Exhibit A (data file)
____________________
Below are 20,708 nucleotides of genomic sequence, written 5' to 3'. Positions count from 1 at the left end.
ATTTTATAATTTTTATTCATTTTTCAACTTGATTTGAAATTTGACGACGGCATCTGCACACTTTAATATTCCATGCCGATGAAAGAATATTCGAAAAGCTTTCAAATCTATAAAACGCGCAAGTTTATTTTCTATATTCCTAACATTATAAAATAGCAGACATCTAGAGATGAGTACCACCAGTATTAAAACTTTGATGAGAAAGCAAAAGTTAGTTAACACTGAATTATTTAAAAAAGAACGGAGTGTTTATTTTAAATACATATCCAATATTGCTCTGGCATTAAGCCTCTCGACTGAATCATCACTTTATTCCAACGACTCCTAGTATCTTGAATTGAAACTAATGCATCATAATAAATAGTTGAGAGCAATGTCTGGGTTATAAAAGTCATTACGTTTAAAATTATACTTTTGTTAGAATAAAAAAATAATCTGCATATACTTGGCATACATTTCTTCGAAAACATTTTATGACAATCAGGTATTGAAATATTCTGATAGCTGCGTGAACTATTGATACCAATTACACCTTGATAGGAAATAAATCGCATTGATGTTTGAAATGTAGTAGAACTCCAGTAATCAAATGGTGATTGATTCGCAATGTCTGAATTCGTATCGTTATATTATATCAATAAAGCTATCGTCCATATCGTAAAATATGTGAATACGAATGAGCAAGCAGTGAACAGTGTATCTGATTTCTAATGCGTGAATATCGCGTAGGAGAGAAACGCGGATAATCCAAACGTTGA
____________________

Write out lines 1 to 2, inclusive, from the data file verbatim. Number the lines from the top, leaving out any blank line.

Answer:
Below are 20,708 nucleotides of genomic sequence, written 5' to 3'. Positions count from 1 at the left end.
ATTTTATAATTTTTATTCATTTTTCAACTTGATTTGAAATTTGACGACGGCATCTGCACACTTTAATATTCCATGCCGATGAAAGAATATTCGAAAAGCTTTCAAATCTATAAAACGCGCAAGTTTATTTTCTATATTCCTAACATTATAAAATAGCAGACATCTAGAGATGAGTACCACCAGTATTAAAACTTTGATGAGAAAGCAAAAGTTAGTTAACACTGAATTATTTAAAAAAGAACGGAGTGTTTATTTTAAATACATATCCAATATTGCTCTGGCATTAAGCCTCTCGACTGAATCATCACTTTATTCCAACGACTCCTAGTATCTTGAATTGAAACTAATGCATCATAATAAATAGTTGAGAGCAATGTCTGGGTTATAAAAGTCATTACGTTTAAAATTATACTTTTGTTAGAATAAAAAAATAATCTGCATATACTTGGCATACATTTCTTCGAAAACATTTTATGACAATCAGGTATTGAAATATTCTGATAGCTGCGTGAACTATTGATACCAATTACACCTTGATAGGAAATAAATCGCATTGATGTTTGAAATGTAGTAGAACTCCAGTAATCAAATGGTGATTGATTCGCAATGTCTGAATTCGTATCGTTATATTATATCAATAAAGCTATCGTCCATATCGTAAAATATGTGAATACGAATGAGCAAGCAGTGAACAGTGTATCTGATTTCTAATGCGTGAATATCGCGTAGGAGAGAAACGCGGATAATCCAAACGTTGA